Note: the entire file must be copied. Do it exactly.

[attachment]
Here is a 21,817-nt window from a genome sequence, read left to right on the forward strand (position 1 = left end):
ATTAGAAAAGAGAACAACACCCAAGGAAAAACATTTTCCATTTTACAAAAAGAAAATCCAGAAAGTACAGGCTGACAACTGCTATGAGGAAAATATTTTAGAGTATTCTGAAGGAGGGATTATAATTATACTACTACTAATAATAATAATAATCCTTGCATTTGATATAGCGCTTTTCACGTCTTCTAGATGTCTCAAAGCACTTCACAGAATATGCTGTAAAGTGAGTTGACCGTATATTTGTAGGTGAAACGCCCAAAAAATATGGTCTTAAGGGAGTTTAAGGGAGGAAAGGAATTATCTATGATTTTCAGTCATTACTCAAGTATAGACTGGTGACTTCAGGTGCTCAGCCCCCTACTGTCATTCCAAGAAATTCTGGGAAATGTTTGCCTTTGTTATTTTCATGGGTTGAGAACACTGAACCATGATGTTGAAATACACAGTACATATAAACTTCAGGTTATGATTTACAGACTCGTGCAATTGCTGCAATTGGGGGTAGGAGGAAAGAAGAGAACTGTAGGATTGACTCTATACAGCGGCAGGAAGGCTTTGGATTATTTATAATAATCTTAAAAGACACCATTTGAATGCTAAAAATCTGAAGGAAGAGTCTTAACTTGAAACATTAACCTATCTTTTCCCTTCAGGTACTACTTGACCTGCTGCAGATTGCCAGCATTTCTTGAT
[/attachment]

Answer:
Here is a 21,817-nt window from a genome sequence, read left to right on the forward strand (position 1 = left end):
ATTAGAAAAGAGAACAACACCCAAGGAAAAACATTTTCCATTTTACAAAAAGAAAATCCAGAAAGTACAGGCTGACAACTGCTATGAGGAAAATATTTTAGAGTATTCTGAAGGAGGGATTATAATTATACTACTACTAATAATAATAATAATCCTTGCATTTGATATAGCGCTTTTCACGTCTTCTAGATGTCTCAAAGCACTTCACAGAATATGCTGTAAAGTGAGTTGACCGTATATTTGTAGGTGAAACGCCCAAAAAATATGGTCTTAAGGGAGTTTAAGGGAGGAAAGGAATTATCTATGATTTTCAGTCATTACTCAAGTATAGACTGGTGACTTCAGGTGCTCAGCCCCCTACTGTCATTCCAAGAAATTCTGGGAAATGTTTGCCTTTGTTATTTTCATGGGTTGAGAACACTGAACCATGATGTTGAAATACACAGTACATATAAACTTCAGGTTATGATTTACAGACTCGTGCAATTGCTGCAATTGGGGGTAGGAGGAAAGAAGAGAACTGTAGGATTGACTCTATACAGCGGCAGGAAGGCTTTGGATTATTTATAATAATCTTAAAAGACACCATTTGAATGCTAAAAATCTGAAGGAAGAGTCTTAACTTGAAACATTAACCTATCTTTTCCCTTCAGGTACTACTTGACCTGCTGCAGATTGCCAGCATTTCTTGAT